What do you do with uncertainty?
This morning, I walked into a café and started talking with the baristas. Somehow, two minutes of chat took us from “What do you want to drink?” to envisioning dystopian futures. Another recession is coming, Trump will get reelected or stage a coup, hurricanes and fires and floods will get worse, opioids and Nazis are everywhere, maybe there will be a revolution, maybe we’ll go extinct. This is America in 2019.
This isn’t the first time I’ve had this conversation.
A week ago, at a café, the same thing happened. Two minutes went from ordering a latte to a 17-year-old at the table next to me talking about how all the seniors in their high school live in fear of school shootings and feel hopeless for the future. At bars and restaurants, with friends and family, from California to Vermont, I keep having conversations about the end of the world, about death and anxiety, about fear, about change, about uncertainty for the future.
My ex-boyfriend wanted to buy a house in the Bay Area. I couldn’t fathom it. A friend tried to talk me into doing a PhD. I can’t wrap my head around it. Long-term commitments? Houses and careers and children and plans? What do these even mean anymore? What good are any plans when the world is falling apart, like… right now?
I can’t speak for everyone, but I think I can speak for enough people when I say, it feels like we’re walking on water instead of land. Life swells beneath us and then drops, it rolls in and out, and everything beneath us keeps shifting. The groundedness we used to feel is evaporating into air. We’re not quite in free-fall, but we’re not exactly stable. America Was Never That Great, It Isn’t Now. There is no return and the future is a clusterfuck.
More and more, the answers are turning into questions, and the question I’m left with is: What do we do with all of this uncertainty?
I feel myself try to cling — holding tight to any thread thrown my way as though it’s as sturdy as rope. From relationships to work to study to cities, I keep seeking to embalm my life. Give me something that lasts, something I can bet on. I need to know the odds. I need answers, I need clarity, I need some ground to stand on so I can start moving again.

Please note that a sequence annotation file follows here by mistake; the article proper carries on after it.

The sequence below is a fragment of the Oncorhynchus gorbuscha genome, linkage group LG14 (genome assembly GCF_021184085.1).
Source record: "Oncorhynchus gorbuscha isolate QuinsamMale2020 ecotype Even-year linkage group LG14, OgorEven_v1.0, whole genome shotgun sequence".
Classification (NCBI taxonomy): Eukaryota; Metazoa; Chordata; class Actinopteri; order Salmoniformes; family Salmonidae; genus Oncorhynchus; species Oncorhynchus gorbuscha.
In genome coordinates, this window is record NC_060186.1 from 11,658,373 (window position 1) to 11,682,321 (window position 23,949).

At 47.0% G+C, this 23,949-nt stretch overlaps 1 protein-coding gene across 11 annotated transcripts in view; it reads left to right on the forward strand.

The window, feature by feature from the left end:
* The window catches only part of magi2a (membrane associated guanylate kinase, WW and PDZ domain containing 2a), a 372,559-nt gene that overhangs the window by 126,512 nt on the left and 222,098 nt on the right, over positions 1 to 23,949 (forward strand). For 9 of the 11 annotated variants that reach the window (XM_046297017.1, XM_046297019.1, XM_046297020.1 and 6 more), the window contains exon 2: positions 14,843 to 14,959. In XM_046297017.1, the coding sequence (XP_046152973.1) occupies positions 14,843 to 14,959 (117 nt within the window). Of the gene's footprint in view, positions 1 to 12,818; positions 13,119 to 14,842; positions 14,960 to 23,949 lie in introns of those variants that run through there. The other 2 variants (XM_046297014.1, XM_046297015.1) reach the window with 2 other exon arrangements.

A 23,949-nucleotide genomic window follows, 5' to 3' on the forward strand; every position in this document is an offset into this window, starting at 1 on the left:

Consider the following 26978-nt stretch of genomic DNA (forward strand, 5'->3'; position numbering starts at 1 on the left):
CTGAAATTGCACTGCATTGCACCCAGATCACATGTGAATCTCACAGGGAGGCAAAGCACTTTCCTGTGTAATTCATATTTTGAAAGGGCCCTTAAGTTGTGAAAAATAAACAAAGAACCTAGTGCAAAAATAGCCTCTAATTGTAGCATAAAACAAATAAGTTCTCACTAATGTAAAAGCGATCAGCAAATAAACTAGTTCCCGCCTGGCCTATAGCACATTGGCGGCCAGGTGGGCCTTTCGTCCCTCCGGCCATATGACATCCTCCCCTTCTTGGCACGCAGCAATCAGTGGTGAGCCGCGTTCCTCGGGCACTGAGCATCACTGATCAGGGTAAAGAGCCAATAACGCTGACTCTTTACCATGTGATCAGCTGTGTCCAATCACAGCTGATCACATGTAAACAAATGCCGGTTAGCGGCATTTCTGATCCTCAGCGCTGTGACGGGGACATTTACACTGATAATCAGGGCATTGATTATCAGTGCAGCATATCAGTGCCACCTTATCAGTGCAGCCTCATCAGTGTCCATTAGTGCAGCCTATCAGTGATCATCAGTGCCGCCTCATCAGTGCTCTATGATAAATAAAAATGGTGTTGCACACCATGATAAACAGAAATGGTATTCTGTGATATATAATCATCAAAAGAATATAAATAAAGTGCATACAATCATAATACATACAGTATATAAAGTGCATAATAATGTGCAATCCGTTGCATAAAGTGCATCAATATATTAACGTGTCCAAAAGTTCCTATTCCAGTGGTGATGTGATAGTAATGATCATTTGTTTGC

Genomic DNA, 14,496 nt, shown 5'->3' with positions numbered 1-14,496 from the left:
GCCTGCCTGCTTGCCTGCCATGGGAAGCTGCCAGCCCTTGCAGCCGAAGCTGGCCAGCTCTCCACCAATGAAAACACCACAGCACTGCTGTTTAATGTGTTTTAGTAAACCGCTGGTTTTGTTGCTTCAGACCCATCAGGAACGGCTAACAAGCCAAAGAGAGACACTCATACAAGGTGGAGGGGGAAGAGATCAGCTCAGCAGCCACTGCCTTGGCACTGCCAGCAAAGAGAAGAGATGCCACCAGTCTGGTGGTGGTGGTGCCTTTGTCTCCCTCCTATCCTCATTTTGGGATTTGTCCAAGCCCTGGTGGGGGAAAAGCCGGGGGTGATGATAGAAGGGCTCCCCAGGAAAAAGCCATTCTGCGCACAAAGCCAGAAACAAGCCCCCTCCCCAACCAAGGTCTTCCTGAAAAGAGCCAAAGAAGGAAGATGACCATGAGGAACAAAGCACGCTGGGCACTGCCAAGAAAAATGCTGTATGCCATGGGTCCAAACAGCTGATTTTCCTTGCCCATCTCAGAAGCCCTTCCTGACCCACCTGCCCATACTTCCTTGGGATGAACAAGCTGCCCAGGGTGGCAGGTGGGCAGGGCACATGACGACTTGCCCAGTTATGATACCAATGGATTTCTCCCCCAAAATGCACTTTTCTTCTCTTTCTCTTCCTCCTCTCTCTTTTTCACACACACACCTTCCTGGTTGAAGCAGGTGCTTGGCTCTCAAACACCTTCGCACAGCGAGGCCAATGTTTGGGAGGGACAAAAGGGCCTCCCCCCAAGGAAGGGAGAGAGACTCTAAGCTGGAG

In the back of my mind, I know it’s all just a story I tell so I can feel safe. In the back of my mind, I never feel safe. We’re standing on water while the sea levels rise, and it’s getting too deep to anchor anywhere.
For many of us, we anchor ourselves to roles. Our roles in work, in family, in community, in relationships. We play roles that do not always fit us because they are some kind of ground to stand on. Boring Monday morning meetings that make us want to stab our eyes out with a pencil feel safer than free-fall. We stay in places we hate, in cities that grow too expensive or cruel, because staying is safer than starting over. We know where we stand, and no matter how much is thrown at us, at least we’re standing somewhere.
But what happens when the show is over? When the mask falls away and we realize — this was just a story we told so we could feel safe?
For some of us, we anchor ourselves to ourselves. Our truths and our boundaries, our loves and our needs. We move through life based on feeling and joy, we follow our bliss, navigating by the compass etched into our souls no matter the odds. It unfolds, blooming and expanding out like tree branches and we climb to the edges and look out. I know this life — I live this life. At least, I did — until the compass stopped pointing anywhere.
Even ourselves are stories we tell, narratives we construct to feel safe.
There comes a time when you’ve sampled enough sweetness and realize that everywhere you go, the same sun shines on you and every night it sets. Every role you pick up or cast off, you’re still you underneath. Every self you become will change in time. Every boundary is negotiable, every border is permeable, every story has its end. Everything you feel and are will change.
Everything is shifting, always. It is growing and decaying, born and living and dying then dead. Whatever you feel, you will eventually feel differently. Whoever you are, you will eventually be different. We have never been on steady ground. It doesn’t work like that. Nothing is certain.
Sometimes, the stories we tell ourselves to pretend things are certain are strong enough to give us a sense of safety. More and more, they are not. American democracy is a story we tell, and a story that feels more like a fiction each day. The economy is a story we tell. True love is a story we tell. Life purpose is a story we tell. Our lives are stories we tell.
More and more I see that we react to the stories we tell about the world, not to the world itself. The glass is just a glass and there’s water in it — whether you call it half empty or half full does not change what it is.
We have the power to tell stories, but some stories hit us so hard that we can only react to them as though they are the truth of what happened. Some thoughts are so nagging that we can’t not have them, even though they are nothing but thoughts. We have power, and we don’t have power.
We experience, we tell stories about it all, and sometimes the stories tell us. We are experiencers, and there is no certainty in what we will experience.
We are experiencing great uncertainty. What do we do with it?
We trust and we doubt and we trust and we doubt. We hope and we plan and we change. We endure until we can’t anymore. We love until we don’t anymore. We live until we die, and then we die, and then we’re dead.
Death is a certainty. In the mean time, life is uncertain. These are questions and not answers.
How do you deal with that?